We have formalized three different cases of information economics:
- Information about supply quality. For example, Posner’s case of an employer reviewing job applicants.
- Information about consumer willingness-to-pay. As in the case of a firm engaged in personalized price discrimination.
- Expertise. Where the service being sold involves special insight that the consumer does not have.
What we discovered is that each of these cases has, to some extent, a common form. That form is this:
There is a random variable of interest, (that is, a value sampled from a probability distribution ), that has direct effect on the welfare outcome of decisions made be agents in the economy. In our cases this was the aptitude of job applicants, consumers willingness to pay, and the utility of receiving a range of different expert recommendations, respectively.
In the extreme cases, the agent at the focus of the economic model could act with extreme ignorance of , or extreme knowledge of it. Generally, the agent’s situation improves the more knowledgeable they are about . The outcomes for the subjects of vary more widely.
We also considered the possibility that the agent has access to partial information about through the observation of a different variable . Upon observation of , they can make their judgments based on an improved subjective expectation of the unknown variable, . We assumed that the agent was a Bayesian reasoner and so capable of internalizing evidence according to Bayes rule, hence they are able to compute:
However, this depends on two very important assumptions.
The first is that the agent knows the distribution . This is the prior in their subjective calculation of the Bayesian update. In our models, we have been perhaps sloppy in assuming that this prior probability corresponds to the true probability distribution from which the value is drawn. We are somewhat safe in this assumption because for the purposes of determining strategy, only subjective probabilities can be taken into account and we can relax the distribution to encode something close to zero knowledge of the outcome if necessary. In more complex models, the difference between agents with different knowledge of may be more strategically significant, but we aren’t there yet.
The second important assumption is that the agent knows the likelihood function . This is quite a strong assumption, as it implies that the agent knows truly how Y covaries with X, allowing them to “decode” the message into useful information about .
It may be best to think of access and usage of the likelihood function as a rare capability. Indeed, in our model of expertise, the assumption was that the service provider (think doctor) knew more about the relationship between (appropriate treatment) and (observable symptoms) than the consumer (patient) did. In the case of companies that use data science, the idea is that some combination of data and science gives the company an edge in knowing the true value of some uncertain property than its competitors.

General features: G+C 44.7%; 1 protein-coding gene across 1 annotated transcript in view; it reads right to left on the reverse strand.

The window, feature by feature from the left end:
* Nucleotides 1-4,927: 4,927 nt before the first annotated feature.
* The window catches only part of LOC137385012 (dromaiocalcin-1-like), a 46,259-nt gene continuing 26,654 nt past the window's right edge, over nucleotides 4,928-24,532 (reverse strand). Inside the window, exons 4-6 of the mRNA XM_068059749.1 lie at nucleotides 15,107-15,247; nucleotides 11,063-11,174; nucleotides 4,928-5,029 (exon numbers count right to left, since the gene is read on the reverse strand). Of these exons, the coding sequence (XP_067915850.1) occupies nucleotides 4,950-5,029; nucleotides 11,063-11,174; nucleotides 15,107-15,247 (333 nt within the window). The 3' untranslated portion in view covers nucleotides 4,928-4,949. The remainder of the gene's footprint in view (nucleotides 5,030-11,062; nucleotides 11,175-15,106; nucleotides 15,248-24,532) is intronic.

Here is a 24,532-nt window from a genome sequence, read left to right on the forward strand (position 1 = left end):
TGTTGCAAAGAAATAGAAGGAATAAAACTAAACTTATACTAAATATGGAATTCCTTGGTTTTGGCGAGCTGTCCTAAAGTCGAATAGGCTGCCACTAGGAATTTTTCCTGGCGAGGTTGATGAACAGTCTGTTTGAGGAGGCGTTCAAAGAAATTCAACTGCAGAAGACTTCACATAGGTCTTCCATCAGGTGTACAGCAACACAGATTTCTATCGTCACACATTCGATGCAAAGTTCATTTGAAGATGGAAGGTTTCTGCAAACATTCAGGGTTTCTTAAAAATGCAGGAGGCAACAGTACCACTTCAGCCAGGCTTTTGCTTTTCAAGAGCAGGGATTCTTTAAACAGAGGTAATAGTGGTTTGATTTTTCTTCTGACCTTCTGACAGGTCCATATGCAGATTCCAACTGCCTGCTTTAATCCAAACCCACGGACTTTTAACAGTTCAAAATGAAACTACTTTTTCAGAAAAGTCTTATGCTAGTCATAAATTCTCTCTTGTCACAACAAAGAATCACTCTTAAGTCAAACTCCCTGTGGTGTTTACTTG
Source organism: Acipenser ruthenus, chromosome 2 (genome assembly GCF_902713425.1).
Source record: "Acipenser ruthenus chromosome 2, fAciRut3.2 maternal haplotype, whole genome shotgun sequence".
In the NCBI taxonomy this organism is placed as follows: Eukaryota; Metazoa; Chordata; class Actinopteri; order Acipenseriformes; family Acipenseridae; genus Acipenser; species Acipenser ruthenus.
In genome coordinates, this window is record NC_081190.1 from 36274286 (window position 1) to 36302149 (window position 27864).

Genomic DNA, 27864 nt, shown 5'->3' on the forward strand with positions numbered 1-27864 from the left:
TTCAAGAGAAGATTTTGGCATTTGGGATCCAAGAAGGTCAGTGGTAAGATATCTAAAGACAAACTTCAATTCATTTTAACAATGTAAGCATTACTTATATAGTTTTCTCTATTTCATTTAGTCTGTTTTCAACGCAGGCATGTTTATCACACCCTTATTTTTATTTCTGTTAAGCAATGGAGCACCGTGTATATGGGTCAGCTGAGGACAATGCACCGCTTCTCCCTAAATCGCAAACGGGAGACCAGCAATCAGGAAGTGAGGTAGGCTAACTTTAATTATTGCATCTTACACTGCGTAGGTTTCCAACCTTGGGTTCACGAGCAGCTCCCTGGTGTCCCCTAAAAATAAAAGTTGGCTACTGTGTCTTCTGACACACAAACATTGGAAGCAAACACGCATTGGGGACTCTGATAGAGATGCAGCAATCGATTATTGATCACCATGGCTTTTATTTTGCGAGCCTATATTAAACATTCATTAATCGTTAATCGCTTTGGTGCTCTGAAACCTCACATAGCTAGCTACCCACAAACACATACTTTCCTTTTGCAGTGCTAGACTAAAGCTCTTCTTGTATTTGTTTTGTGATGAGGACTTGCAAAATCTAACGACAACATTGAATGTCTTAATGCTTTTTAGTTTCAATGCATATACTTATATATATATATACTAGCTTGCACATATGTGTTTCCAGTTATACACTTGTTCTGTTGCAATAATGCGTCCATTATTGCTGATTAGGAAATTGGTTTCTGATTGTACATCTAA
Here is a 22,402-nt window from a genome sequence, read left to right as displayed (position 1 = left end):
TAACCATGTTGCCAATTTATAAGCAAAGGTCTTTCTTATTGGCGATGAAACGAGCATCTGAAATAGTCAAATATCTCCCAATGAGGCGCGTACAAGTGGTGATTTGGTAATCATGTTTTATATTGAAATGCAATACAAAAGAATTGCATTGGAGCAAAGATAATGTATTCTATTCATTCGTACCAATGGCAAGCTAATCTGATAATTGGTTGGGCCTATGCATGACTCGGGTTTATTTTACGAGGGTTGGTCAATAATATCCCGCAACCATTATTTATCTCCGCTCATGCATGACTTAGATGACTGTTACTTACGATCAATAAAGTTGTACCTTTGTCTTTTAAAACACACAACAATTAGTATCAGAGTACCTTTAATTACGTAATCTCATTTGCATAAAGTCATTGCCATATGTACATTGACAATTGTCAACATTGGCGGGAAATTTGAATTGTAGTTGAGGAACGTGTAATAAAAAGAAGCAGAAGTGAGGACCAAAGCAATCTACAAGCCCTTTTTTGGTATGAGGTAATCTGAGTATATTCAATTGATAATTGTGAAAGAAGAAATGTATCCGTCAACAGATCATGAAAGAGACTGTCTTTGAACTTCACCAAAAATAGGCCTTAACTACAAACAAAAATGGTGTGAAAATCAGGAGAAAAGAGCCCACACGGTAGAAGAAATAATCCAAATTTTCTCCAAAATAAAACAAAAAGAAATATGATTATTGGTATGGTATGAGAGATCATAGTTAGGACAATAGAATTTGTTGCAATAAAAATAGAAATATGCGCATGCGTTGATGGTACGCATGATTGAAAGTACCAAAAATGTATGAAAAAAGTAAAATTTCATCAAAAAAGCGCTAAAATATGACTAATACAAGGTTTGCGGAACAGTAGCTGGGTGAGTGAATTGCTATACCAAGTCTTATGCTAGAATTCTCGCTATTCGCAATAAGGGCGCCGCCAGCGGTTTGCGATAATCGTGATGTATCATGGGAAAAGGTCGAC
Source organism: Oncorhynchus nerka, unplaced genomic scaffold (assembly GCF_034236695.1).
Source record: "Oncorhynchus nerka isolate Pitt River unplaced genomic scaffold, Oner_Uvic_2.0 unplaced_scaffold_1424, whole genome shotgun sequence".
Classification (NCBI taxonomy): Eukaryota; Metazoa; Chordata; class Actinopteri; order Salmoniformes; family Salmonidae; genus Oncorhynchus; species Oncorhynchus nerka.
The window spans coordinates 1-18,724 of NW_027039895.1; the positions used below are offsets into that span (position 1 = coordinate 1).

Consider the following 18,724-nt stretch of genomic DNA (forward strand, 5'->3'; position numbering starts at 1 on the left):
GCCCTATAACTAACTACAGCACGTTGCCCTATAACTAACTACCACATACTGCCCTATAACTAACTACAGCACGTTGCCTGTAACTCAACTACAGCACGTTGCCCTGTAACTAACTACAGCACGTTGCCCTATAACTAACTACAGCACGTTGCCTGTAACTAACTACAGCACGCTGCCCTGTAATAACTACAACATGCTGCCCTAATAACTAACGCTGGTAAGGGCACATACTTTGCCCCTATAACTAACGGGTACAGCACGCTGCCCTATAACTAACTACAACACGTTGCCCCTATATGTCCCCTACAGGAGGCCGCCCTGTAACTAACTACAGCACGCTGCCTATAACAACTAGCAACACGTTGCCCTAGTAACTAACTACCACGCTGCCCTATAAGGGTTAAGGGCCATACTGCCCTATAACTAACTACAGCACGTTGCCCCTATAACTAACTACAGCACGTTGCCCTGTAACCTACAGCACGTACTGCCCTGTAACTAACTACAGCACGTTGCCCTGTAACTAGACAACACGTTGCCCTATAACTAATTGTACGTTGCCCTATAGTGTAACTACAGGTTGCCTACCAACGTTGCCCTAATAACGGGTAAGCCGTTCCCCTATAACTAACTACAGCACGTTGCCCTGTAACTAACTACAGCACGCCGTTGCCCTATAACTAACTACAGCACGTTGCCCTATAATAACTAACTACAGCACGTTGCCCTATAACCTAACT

What we are discovering is that it’s not just the availability of that matters, but also the ability to interpret with respect to the probability of . Data does not speak for itself.
This incidentally ties in with a point which we have perhaps glossed over too quickly in the present discussion, which is what is information, really? This may seem like a distraction in a discussion about economics but it is a question that’s come up in my own idiosyncratic “disciplinary” formation. One of the best intuitive definitions of information is provided by philosopher Fred Dretske (1981; 1983). Made a presentation of Fred Dretske’s view on information and its relationship to epistemological skepticism and Shannon information theory; you can find this presentation here. But for present purposes I want to call attention to his definition of what it means for a message to carry information, which is:
[A] message carries the information that X is a dingbat, say, if and only if one could learn (come to know) that X is a dingbat from the message.
When I say that one could learn that X was a dingbat from the message, I mean, simply, that the message has whatever reliable connection with dingbats is required to enable a suitably equipped, but otherwise ignorant receiver, to learn from it that X is a dingbat.
This formulation is worth mentioning because it supplies a kind of philosophical validation for our Bayesian formulation of information flow in the economy. We are modeling situations where Y is a signal that is reliably connected with X such that instantiations of Y carry information about the value of the X. We might express this in terms of conditional entropy:
While this is sufficient for Y to carry information about X, it is not sufficient for any observer of Y to consequently know X. An important part of Dretske's definition is that the receiver must be suitably equipped to make the connection.
In our models, the “suitably equipped” condition is represented as the ability to compute the Bayesian update using a realistic likelihood function . This is a difficult demand. A lot of computational statistics has to do with the difficulty of tractably estimating the likelihood function, let alone computing it perfectly.
Dretske, F. I. (1983). The epistemology of belief. Synthese, 55(1), 3-19.
Dretske, F. (1981). Knowledge and the Flow of Information.